IIROC Warns That Ransomware Attacks are Increasing

The Investment Industry Regulatory Organization of Canada (IIROC) recently published a notice in response to an increasing number of ransomware attacks against organizations in the first few months of 2021.

This notice is helpful for all organizations as they prepare for and respond to this increase in ransomware attacks.

Ransomware is software designed to lock or encrypt an organization’s system or data. It typically spreads through sophisticated “phishing emails,” which trick users to interact with infected emails. Ransomware can also spread through server or software vulnerabilities without user interaction. “Drive-by downloads” can also infect systems or networks when an individual clicks on a compromised website or malicious advertisement.

Once a system or data is exposed, the ransomware encrypts the system, and requires users to pay a ransom by a specified deadline in exchange for access to the system or data. IIROC warns that even if the organization pays the ransom or demand, the attacker may still publicly expose an organization’s data by selling it on the dark web.

IIROC recommends five control measures for organizations to prevent and detect ransomware attacks:

  1. Firm-level controls, policies and procedures to respond to irregular behavior. Establish a process to quickly investigate a suspected attack to determine the root cause and extent of the attack. Ensure the process considers how much and what types of cybersecurity insurance is needed.
  2. Information backup controls that back up all systems and data, test backups to ensure integrity. Keep backups stored separate from the organization’s production network.
  3. Technology controls to protect devices and networks including multi-factor authentication, web filtering tools, anti-malware/anti-virus capability at key points of your environment. Implement a Security Information and Event Management (SIEM) platform that aggregates event and security data from multiple sources.
  4. Educating employees, contractors and advisers on the importance of remaining vigilant when clicking on links in emails or on the internet. Organizations should also provide employees, contractors, and others with frequent phishing awareness training and tests.
  5. Monitoring for anomalous behavior to detect and mitigate an attack including implementing a Continuous Security Monitoring (CSM) function to automate monitoring of threats, an Endpoint Threat Detection and Response (ETDR) solution to detect malware and assist forensics in the event of an attack and other monitoring tools to detect abnormal deviations or activity.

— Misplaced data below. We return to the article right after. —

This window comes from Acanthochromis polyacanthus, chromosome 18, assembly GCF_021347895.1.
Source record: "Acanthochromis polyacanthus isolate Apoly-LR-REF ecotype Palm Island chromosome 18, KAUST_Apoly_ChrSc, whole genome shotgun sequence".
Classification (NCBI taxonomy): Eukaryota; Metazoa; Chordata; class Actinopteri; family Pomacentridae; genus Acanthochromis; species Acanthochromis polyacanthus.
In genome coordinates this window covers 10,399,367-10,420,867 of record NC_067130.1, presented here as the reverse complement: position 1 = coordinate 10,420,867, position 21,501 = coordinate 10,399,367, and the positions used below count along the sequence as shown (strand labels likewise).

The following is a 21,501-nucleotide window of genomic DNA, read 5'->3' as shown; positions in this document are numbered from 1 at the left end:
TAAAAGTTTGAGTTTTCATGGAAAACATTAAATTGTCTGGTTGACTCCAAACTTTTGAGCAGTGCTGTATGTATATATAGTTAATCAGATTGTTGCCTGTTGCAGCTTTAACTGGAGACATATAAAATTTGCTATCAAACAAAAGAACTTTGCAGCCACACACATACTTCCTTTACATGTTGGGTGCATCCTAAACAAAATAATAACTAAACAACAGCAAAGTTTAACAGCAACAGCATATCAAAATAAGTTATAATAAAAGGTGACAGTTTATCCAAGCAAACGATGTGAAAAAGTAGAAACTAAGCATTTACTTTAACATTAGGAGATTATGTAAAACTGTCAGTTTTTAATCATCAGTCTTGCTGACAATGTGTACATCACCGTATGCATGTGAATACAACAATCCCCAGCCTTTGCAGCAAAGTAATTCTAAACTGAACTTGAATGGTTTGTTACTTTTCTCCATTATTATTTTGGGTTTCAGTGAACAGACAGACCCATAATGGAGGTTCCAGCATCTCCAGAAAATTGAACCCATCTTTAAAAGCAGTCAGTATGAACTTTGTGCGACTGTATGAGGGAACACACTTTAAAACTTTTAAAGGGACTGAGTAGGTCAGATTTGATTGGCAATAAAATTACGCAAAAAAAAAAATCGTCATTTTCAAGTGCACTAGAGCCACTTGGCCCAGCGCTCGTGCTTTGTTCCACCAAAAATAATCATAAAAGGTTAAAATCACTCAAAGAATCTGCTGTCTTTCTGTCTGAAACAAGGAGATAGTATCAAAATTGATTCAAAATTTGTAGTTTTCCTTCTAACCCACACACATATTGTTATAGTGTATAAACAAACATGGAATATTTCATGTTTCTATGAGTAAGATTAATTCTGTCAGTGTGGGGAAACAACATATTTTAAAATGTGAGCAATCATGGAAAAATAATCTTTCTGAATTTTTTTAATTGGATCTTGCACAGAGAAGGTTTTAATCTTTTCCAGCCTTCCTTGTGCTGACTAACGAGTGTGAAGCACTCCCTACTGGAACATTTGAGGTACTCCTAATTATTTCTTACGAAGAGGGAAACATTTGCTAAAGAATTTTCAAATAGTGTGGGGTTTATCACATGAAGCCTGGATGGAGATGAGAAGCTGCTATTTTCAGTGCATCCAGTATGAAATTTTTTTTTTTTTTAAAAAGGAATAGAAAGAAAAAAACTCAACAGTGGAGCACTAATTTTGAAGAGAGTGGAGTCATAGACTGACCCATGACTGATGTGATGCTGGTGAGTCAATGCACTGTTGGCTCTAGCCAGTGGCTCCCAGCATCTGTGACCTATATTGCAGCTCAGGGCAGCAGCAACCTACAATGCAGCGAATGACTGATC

IIROC also recommends that organizations implement the following four control measures to recover from and respond to a ransomware attack once it happens:

  1. Isolate the infected devices to limit the scope of the attack.
  2. Determine whether you have a salvageable backup and what information is lost.
  3. Investigate the incident to determine the scope and extent of the attack.
  4. Report the incident to the applicable authorities, privacy commissioners, regulators or law enforcement officials.

Another key aspect of responding to a ransomware attack is engaging legal counsel to ensure that the investigation is protected by solicitor-client privilege.

Read our 10 Steps to Prepare Your Organization for a Ransomware Attack blog for more information.

Organizations should incorporate these steps into a customized cybersecurity program and review, test and update the program on an ongoing basis to appropriately reflect the changing threat landscape. Organizations may wish to work with experienced legal counsel and information technology professionals to aid them with any of the foregoing steps. We have assisted many organizations with developing and implementing their programs and can help you respond to ransomware and other cyberattacks and breaches. Please contact our privacy and cybersecurity team for assistance with reviewing your organization’s cybersecurity program.

Note: This article is of a general nature only and is not exhaustive of all possible legal rights or remedies. In addition, laws may change over time and should be interpreted only in the context of particular circumstances such that these materials are not intended to be relied upon or taken as legal advice or opinion. Readers should consult a legal professional for specific advice in any particular situation.